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Explaining Science

Until the outbreak of the global pandemic there was a good chance that mankind would return to the Moon in the next ten years, even if the deadline of project Artemis to have a manned mission in 2024 was a little ambitious. It will be some time before the effects of the current crisis on the manned space program can be evaluated.

The last humans to visit the lunar surface were the Apollo 17 astronauts back in December 1972, who spent only three days there. It is interesting to consider what it would be like to be on its surface for a period of a least a month and watch at first-hand how the lunar surface changes over time.

The Apollo 17 crew (L to R) Harrison H. Schmitt, Eugene Cernan, Ronald E. Evans – image from NASA.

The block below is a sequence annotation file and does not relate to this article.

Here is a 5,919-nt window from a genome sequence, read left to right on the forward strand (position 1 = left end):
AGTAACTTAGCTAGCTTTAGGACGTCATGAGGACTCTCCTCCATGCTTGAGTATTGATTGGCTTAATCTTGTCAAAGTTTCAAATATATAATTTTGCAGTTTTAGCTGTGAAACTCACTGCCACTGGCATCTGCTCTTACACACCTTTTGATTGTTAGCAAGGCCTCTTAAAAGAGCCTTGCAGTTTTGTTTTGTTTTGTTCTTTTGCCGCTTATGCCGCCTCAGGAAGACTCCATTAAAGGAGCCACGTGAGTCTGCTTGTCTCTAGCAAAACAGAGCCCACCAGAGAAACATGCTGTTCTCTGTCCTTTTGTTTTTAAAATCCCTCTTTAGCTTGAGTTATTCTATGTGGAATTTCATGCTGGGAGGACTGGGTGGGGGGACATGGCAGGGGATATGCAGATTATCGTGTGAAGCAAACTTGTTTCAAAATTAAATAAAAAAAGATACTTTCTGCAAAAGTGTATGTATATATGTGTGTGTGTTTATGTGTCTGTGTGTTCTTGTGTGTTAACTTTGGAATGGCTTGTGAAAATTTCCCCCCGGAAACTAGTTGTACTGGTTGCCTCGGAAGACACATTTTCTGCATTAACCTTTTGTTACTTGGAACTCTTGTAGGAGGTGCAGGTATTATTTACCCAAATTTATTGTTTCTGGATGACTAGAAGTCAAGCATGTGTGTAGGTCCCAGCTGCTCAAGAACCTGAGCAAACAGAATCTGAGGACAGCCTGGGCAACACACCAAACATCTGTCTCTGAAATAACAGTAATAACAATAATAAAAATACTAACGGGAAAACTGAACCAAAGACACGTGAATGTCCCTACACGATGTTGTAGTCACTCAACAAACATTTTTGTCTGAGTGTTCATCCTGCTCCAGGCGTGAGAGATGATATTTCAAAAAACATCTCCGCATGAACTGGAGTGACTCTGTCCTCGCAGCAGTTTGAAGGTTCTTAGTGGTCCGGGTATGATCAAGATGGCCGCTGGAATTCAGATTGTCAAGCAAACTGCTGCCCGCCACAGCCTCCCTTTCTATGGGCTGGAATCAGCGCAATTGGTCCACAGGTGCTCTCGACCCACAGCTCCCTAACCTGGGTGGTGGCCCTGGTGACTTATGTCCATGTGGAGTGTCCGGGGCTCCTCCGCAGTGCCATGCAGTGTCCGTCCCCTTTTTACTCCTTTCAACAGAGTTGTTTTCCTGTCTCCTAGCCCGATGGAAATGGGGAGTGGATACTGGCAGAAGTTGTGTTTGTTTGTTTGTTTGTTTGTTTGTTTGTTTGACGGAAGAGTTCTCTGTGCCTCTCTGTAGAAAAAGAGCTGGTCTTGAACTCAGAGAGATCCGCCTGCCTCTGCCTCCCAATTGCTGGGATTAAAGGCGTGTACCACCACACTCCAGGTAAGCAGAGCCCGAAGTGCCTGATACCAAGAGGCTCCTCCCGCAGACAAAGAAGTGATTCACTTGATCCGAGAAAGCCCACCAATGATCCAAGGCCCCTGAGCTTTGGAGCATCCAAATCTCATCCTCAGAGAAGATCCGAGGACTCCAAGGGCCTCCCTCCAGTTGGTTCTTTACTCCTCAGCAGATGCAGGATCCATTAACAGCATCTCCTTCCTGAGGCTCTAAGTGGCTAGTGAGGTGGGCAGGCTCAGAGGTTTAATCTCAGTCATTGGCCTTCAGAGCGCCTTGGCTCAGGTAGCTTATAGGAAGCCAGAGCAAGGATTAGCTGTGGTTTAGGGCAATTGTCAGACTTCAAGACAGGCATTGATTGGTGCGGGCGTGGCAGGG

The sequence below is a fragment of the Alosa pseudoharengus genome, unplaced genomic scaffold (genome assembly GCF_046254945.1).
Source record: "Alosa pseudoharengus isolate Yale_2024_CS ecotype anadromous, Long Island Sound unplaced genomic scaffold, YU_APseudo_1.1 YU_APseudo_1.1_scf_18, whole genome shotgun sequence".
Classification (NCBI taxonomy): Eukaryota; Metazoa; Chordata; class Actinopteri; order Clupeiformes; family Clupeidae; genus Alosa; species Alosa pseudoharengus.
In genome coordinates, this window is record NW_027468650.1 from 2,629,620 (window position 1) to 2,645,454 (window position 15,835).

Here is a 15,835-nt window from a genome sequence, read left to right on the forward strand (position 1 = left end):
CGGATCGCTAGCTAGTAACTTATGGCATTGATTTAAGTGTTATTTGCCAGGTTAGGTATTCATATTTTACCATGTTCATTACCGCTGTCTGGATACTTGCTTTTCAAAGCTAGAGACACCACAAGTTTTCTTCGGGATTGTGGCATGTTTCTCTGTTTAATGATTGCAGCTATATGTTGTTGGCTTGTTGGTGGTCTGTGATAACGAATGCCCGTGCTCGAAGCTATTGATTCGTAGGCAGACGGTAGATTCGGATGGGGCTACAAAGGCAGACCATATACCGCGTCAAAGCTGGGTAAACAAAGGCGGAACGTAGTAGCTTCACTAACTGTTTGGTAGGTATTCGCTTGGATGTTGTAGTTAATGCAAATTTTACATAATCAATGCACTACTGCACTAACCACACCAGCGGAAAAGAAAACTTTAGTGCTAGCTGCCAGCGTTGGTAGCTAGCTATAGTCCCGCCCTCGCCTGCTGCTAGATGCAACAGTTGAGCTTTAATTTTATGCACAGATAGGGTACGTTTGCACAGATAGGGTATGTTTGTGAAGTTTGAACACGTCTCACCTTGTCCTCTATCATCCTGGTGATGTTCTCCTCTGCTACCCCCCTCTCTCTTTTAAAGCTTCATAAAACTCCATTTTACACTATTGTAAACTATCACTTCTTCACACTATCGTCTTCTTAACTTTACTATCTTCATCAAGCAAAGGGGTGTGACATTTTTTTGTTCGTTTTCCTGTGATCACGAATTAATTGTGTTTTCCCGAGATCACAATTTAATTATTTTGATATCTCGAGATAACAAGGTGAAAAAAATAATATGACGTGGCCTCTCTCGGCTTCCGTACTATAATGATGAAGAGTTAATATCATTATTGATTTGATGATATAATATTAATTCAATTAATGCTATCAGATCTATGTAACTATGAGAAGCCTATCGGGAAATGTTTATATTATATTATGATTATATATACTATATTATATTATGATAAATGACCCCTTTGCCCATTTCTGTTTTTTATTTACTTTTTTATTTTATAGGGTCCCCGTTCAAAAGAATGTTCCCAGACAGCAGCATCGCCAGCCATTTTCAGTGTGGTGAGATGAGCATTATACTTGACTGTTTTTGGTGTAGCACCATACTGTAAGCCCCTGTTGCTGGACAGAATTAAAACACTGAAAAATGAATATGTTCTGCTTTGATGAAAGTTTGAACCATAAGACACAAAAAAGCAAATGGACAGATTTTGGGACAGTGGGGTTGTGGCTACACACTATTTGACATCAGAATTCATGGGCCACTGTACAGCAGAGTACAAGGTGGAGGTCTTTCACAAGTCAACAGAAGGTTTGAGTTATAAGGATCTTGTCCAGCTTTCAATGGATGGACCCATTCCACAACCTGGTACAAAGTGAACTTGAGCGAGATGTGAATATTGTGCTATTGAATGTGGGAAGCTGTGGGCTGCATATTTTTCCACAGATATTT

In 1972 Schmitt and Cernan were the last humans to walk on…

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Explaining Science

Although the Moon is much smaller and less massive than the Earth its gravitational field still has significant effects on the Earth. The most noticeable of these are tides, the periodic rise and fall of sea levels.

High and low tides- Images from Wikimedia Commons

Causes of Tides

The average Earth- Moon distance is 384 400 km. This, however, is the distance of the centre of the Moon from the centre of the Earth and the Earth itself is 12 740 km in diameter. So, the point on the Earth’s surface which is closest to the Moon is on average a distance of 378 030 km away and the point on the Earth’s surface farthest away a distance of 390 770 km. The principle cause of tides is that the pull of the Moon’s gravity is stronger at the area of the Earth closest to the Moon and weaker at the area…

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At last, some new translations! Kepler’s first five footnotes to Somnium. He’d hit his stride by Footnote 2:

https://somniumproject.wordpress.com/somnium/ii/

2020-05-28 05_24_24-II _ The Somnium Project